Countering “urban blight” was a priority for local political and business leaders in the 1960s. Shortly after Dodger Stadium broke ground on Chavez Ravine, then councilmember Edward Roybal observed blight remained “one of the most insidious problems confronting the cities of our nation.” At first, unsurprisingly, the idea of soliciting resident input for citizen-centered planning was a hard sell for city planners and neighborhood residents alike. After bad experiences with invasive freeway projects and the razing of neighboring barrios, residents of Boyle Heights were distrustful of city government. Nevertheless, in spite of their skepticism, community residents ended up participated in large numbers to offer detailed accounts of previous city neglect and offer new ideas for support they hoped to receive from civic leaders.
Ultimately, an approved community plan recognized that Boyle Heights was the only affordable area for families of limited income to live. By arriving at this understanding, city planner Raul Escobedo and local residents succeeded in preserving old housing stock initially slated for demolition by earlier city planners. Moreover, Escobedo recommended that areas zoned for high density uses throughout the barrio be downzoned to preserve the existing lower density residential character of the community for the foreseeable future. Agreeing with Escobedo and local residents, the city’s planning director approved the community plan by concluding “Boyle Heights is worth saving.”
Defending Boyle Heights – and Taking Inspiration from It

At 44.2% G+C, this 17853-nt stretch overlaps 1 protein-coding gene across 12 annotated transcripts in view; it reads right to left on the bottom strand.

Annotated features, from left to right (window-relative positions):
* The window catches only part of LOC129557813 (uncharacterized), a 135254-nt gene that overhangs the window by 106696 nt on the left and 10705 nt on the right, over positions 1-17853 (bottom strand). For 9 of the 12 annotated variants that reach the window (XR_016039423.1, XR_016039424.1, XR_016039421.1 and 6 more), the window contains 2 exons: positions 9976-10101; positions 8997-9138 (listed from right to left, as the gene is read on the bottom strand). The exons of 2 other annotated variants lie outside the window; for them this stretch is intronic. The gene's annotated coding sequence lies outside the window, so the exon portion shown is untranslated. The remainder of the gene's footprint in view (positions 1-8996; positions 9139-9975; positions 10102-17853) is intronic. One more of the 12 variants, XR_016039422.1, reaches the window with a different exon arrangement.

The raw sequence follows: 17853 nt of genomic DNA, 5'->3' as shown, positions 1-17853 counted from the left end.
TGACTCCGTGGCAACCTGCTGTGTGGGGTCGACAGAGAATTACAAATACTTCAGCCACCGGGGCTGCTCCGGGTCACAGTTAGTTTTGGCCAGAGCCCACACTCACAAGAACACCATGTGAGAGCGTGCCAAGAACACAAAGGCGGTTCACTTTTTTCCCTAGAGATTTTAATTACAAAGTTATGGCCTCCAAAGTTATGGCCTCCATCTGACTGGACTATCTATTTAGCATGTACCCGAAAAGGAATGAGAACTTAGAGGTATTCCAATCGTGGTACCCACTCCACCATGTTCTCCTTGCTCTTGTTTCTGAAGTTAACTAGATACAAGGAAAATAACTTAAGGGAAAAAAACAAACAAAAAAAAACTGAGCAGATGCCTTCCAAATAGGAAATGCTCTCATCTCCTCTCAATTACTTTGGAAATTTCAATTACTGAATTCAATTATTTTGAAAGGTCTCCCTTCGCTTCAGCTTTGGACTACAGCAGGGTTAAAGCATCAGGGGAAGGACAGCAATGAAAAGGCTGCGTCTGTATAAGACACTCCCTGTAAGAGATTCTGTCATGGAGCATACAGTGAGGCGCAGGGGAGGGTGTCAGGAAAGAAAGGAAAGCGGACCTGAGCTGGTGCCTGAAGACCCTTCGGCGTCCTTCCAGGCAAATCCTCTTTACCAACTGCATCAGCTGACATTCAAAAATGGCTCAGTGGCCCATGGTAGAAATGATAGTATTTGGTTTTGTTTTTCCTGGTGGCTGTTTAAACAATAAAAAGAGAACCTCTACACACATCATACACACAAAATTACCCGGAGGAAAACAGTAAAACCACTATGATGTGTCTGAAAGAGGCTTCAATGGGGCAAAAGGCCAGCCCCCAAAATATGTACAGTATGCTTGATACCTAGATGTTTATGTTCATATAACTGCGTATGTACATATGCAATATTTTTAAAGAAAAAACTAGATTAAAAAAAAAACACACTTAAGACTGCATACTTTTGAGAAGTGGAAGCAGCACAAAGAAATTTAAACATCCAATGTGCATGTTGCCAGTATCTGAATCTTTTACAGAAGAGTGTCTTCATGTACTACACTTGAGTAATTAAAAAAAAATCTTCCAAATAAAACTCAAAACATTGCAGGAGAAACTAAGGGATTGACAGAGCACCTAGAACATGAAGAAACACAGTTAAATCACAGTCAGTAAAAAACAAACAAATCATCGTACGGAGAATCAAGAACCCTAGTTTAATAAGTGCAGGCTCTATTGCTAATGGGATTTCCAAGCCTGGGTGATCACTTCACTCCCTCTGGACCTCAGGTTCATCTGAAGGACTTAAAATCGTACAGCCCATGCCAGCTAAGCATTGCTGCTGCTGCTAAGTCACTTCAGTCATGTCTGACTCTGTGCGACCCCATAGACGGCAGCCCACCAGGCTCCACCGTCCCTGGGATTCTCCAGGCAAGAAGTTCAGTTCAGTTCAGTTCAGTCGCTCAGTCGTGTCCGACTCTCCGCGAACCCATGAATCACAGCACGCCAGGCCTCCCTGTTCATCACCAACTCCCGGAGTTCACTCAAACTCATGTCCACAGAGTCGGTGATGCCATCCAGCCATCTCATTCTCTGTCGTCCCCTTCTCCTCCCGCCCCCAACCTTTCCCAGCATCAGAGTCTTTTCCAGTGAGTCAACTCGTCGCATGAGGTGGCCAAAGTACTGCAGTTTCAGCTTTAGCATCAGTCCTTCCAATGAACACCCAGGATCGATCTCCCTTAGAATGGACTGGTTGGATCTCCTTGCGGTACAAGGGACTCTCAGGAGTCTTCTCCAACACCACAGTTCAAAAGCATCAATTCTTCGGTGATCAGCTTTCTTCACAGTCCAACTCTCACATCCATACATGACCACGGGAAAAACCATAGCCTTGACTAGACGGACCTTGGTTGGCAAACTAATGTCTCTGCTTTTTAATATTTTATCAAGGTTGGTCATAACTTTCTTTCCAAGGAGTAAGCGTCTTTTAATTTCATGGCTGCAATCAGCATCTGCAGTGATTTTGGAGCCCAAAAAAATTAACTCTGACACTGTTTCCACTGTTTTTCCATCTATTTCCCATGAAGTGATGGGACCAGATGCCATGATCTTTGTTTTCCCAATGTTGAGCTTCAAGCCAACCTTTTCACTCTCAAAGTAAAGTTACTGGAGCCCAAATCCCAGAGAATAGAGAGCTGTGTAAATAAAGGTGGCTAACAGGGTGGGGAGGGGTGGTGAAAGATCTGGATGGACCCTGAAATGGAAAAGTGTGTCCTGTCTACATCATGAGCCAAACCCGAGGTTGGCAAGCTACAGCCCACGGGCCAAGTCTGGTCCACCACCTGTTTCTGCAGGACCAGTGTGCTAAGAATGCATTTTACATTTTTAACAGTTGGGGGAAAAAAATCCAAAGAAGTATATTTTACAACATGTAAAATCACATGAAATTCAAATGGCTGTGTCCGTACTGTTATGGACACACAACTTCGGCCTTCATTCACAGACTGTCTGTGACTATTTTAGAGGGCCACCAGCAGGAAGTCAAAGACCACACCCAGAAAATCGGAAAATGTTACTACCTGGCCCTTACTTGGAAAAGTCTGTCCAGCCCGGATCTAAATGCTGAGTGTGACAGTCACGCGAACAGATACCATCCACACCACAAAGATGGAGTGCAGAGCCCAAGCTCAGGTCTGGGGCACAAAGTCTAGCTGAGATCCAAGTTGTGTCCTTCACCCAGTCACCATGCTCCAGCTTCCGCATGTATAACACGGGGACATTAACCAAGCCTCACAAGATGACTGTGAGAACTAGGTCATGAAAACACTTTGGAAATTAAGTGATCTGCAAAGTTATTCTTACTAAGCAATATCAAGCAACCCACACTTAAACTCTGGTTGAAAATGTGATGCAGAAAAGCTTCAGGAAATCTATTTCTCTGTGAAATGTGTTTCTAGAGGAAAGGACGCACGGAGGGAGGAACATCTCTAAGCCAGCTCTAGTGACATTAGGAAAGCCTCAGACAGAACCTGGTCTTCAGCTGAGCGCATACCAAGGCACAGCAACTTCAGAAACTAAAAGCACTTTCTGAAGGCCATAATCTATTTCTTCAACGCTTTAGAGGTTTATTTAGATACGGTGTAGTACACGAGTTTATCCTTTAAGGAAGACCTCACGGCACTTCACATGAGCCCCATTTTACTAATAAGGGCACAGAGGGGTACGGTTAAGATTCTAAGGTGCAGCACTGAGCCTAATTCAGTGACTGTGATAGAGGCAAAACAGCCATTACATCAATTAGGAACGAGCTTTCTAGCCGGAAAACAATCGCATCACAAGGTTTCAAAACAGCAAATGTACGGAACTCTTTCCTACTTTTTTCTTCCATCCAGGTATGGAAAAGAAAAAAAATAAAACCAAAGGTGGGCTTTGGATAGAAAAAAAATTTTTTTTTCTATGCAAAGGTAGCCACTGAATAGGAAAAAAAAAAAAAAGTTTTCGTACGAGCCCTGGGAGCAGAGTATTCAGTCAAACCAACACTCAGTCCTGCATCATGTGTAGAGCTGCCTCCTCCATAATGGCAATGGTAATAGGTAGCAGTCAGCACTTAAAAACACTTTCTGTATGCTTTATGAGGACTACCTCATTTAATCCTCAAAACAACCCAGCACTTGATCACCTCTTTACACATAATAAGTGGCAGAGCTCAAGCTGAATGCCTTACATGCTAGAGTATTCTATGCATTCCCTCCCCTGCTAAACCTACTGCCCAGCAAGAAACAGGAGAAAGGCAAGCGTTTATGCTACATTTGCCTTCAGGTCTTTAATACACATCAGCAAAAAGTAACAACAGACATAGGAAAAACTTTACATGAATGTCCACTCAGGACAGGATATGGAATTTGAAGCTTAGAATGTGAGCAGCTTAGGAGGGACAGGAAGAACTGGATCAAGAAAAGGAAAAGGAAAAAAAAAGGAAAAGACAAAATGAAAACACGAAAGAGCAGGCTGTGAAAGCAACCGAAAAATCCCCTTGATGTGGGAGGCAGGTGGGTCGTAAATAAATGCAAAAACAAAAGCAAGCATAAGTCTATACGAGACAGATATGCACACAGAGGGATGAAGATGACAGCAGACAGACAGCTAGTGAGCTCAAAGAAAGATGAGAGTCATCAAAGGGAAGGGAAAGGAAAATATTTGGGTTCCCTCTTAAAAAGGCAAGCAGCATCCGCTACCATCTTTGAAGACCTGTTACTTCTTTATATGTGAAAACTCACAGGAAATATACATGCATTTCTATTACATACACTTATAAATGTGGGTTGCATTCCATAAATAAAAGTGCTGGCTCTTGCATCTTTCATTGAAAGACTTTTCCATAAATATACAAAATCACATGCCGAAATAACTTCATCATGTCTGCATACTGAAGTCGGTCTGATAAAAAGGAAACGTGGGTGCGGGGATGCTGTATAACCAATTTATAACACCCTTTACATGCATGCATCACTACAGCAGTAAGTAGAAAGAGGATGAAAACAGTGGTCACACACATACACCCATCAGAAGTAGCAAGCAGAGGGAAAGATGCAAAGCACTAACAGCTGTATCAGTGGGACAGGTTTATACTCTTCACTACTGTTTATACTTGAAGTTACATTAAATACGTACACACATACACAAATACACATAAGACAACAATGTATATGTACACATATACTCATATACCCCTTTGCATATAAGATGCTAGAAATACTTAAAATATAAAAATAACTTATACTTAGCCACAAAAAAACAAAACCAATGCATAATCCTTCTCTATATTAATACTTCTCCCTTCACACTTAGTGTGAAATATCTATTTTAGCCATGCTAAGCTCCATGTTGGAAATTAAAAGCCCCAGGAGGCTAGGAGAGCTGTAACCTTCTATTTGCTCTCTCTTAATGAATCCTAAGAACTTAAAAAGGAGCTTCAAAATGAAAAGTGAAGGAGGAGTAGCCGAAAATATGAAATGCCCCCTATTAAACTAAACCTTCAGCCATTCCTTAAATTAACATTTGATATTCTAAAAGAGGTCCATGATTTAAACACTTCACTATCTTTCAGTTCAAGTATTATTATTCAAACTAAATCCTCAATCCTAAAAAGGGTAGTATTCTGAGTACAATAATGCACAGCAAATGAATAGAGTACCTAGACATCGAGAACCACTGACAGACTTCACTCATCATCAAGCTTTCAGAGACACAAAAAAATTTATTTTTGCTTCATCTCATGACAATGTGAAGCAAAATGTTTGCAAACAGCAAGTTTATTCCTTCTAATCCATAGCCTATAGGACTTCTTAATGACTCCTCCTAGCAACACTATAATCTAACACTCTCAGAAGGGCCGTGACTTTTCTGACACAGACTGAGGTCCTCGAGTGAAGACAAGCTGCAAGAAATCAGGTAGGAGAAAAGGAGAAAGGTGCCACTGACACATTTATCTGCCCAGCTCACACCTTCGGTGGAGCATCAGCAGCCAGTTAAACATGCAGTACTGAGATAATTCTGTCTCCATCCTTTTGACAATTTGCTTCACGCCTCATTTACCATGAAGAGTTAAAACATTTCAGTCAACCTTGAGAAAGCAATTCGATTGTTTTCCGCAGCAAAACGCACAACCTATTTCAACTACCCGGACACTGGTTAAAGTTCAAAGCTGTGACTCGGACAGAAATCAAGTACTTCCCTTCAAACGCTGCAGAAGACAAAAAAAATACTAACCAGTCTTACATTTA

Supporters of Boyle Heights had to keep pushing to maintain its character as, over the years, economic pressures and new development priorities in planning threatened efforts to preserve and expand affordable housing. For barrio residents, the threats were ever present. In 1973, community member Rosalio Muñoz noted that “Both the City and County of Los Angeles are presently completing new [plans] which call for further development of this new cosmopolitan center [including] plans to redevelop the surrounding neighborhoods to accommodate projected workers and shoppers for the Los Angeles.”
While limited in scope, the Boyle Heights Community Plan offered an alternative to prevailing land use trends by focusing on protecting the most marginalized residents – and this example continues to hold lessons for struggles over urban planning and gentrification today. For residents and local politicians who seek to curb gentrification, this precedent may offer inspiration and point to possibilities not readily imagined. Through many phases of urban renewal, urban redevelopment, and more recently gentrification, Los Angeles government efforts have moved ever further from prioritizing affordable housing for the poorest residents.
Now, as the city’s housing shortages grow ever worse, planners and leaders need to consider broader options than conventional free-market nostrums. A look back at the emergence and impact of the Boyle Heights community plan may spark a useful reimagining of the solutions government can devise when it closely engages the needs and aspirations of low-income residents living in viable, longstanding neighborhoods.
Read more in Alfredo Huante, “Racialized Spatial Imaginaries and Spatial Reordering in Los Angeles: 1973-1993” (Working paper, 2018).